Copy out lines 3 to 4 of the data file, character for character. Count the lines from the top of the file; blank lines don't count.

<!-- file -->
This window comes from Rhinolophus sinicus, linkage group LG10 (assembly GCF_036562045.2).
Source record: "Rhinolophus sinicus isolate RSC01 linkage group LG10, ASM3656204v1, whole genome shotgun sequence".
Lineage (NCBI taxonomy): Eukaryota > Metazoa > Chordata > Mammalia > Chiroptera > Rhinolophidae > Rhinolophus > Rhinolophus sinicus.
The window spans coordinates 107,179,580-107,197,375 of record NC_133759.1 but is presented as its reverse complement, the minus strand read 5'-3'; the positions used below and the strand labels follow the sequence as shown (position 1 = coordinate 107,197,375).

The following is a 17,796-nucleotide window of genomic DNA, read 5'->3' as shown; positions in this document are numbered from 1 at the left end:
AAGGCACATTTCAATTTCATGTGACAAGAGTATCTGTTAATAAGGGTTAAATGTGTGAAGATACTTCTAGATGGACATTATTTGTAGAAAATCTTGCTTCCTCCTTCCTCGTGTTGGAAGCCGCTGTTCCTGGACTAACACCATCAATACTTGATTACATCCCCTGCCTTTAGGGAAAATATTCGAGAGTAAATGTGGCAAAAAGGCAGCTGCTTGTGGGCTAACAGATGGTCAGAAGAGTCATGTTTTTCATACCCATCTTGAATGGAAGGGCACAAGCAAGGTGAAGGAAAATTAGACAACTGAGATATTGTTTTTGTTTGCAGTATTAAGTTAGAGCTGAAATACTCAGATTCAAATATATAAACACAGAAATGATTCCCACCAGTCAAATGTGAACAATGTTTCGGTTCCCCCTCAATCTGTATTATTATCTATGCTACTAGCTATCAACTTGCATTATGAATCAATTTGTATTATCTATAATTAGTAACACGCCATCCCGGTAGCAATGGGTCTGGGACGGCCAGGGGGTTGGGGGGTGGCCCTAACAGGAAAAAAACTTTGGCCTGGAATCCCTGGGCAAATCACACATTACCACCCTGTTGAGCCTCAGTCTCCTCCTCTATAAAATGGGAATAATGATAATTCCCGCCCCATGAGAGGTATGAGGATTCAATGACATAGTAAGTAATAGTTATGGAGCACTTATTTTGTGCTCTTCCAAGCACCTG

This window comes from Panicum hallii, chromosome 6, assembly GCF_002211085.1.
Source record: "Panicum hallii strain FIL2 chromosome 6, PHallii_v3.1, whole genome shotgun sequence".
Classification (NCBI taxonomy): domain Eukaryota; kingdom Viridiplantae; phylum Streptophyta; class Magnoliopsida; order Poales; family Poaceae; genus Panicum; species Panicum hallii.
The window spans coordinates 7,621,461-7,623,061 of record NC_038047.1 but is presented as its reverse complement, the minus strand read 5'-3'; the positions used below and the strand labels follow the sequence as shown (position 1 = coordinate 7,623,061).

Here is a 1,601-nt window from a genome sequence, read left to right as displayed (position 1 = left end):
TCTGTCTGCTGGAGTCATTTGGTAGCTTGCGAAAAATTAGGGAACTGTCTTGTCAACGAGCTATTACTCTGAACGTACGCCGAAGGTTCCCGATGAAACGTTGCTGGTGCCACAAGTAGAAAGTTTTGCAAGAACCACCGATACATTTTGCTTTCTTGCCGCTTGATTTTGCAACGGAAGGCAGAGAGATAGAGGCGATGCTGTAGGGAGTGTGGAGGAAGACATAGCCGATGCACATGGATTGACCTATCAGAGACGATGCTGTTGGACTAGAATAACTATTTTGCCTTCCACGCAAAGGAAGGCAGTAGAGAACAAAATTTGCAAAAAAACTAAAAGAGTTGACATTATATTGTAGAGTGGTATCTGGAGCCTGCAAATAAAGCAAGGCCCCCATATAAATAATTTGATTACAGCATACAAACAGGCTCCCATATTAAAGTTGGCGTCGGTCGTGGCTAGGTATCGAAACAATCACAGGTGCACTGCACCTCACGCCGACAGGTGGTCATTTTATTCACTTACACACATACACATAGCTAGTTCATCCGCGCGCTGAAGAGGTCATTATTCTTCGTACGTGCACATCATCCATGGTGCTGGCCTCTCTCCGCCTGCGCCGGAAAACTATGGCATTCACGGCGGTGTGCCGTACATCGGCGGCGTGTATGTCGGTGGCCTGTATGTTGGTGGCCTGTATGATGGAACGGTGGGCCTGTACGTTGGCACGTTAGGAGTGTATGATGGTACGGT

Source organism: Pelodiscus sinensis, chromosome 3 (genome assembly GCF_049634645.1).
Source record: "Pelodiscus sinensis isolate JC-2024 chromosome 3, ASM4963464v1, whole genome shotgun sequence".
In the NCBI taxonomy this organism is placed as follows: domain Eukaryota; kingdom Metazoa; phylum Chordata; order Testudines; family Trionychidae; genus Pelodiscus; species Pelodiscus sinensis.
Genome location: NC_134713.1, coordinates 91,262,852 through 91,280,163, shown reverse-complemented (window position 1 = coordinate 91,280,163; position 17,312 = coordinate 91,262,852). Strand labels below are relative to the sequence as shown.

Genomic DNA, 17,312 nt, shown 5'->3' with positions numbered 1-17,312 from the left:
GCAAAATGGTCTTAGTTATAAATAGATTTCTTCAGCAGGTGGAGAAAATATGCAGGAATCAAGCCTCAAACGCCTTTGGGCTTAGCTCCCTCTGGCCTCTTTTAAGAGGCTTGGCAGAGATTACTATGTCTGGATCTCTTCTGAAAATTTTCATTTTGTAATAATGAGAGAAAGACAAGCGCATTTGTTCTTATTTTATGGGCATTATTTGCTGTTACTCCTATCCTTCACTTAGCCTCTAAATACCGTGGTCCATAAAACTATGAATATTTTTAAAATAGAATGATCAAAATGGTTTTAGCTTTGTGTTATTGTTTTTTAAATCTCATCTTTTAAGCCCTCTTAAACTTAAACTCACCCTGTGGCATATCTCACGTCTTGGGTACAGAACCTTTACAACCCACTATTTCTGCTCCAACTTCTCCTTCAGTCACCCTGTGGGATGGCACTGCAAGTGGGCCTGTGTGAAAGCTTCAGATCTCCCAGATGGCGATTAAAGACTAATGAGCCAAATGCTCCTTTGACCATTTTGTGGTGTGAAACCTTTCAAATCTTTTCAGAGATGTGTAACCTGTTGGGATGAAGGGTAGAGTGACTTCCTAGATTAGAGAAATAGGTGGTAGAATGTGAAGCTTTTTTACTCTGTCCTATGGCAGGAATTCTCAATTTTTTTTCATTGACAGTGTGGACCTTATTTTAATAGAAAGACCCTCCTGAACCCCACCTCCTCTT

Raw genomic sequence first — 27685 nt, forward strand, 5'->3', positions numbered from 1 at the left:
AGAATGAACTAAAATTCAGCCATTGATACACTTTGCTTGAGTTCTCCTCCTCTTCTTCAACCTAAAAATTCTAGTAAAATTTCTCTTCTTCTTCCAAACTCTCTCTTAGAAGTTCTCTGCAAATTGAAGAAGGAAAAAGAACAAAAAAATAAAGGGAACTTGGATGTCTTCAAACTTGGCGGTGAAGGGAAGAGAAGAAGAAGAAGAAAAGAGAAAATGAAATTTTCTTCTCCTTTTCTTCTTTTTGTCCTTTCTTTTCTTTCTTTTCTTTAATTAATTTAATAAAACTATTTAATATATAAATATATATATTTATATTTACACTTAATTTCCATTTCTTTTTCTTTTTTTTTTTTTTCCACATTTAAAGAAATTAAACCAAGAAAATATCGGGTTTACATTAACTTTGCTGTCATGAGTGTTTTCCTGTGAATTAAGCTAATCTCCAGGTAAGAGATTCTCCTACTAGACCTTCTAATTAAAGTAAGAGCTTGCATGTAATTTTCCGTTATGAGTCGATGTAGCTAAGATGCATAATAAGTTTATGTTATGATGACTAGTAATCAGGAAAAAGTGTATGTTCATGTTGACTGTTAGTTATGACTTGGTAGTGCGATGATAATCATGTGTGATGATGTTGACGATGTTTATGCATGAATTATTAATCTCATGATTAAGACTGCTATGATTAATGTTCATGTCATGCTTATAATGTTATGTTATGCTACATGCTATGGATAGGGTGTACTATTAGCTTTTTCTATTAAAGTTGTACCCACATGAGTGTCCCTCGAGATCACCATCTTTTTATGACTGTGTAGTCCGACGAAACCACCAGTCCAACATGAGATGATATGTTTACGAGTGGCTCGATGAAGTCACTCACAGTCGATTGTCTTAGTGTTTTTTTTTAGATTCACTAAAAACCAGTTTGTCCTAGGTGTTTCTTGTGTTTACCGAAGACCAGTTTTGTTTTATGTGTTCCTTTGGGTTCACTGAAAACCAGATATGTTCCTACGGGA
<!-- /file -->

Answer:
Lineage (NCBI taxonomy): Eukaryota > Metazoa > Chordata > Mammalia > Chiroptera > Rhinolophidae > Rhinolophus > Rhinolophus sinicus.
The window spans coordinates 107,179,580-107,197,375 of record NC_133759.1 but is presented as its reverse complement, the minus strand read 5'-3'; the positions used below and the strand labels follow the sequence as shown (position 1 = coordinate 107,197,375).